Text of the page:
News Corporation, publisher of The Sun and The Times, has said it will begin charging for all online content within one year.
Chairman and chief executive Rupert Murdoch, who revealed the plans during the announcement of News Corp's full-year earnings, said, "Quality journalism is not cheap, and an industry that gives away its content is simply cannibalising its ability to produce good reporting.
"The digital revolution has opened many new and inexpensive distribution channels but it has not made content free. We intend to charge for all our news websites."
Murdoch added that that if News Corp were successful with plans to charge for online journalism, "we will be followed by other media".
The success of The Wall Street Journal's online subscription offering convinced Murdoch that consumers would be willing to pay for news online that differentiates itself from the mass of information available free on the web.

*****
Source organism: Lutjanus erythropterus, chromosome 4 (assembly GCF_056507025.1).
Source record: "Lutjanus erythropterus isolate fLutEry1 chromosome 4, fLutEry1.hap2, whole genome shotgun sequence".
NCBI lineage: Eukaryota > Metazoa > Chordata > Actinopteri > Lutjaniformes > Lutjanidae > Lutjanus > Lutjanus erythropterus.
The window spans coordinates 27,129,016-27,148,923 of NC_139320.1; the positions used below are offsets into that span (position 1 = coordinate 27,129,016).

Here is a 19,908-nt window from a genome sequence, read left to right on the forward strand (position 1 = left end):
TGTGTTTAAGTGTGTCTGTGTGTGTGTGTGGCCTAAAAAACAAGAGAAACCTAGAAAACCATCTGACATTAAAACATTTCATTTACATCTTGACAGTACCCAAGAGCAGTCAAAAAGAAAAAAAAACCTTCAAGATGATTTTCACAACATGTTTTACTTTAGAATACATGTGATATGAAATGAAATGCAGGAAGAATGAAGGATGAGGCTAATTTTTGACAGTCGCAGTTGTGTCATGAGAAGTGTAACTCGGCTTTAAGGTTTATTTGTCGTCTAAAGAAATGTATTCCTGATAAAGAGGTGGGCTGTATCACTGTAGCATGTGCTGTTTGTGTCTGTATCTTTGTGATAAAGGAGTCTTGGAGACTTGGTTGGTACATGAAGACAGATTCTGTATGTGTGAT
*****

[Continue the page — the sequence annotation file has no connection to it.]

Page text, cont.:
While Mr Murdoch has indicated before that News Corp would look to charge consumers for online access to news content, his comments suggested a broad attempt to charge for online news across the company's many media outlets.
Murdoch said News Corp was working with hardware and software developers, as well as fellow publishers, to find the most effective way to charge consumers online for news content.
He said it was "highly unlikely" that News Corp would develop its own mobile device for reading news, but he also said he was dissatisfied with a deal the company reached with Amazon to offer The Wall Street Journal on its Kindle device.
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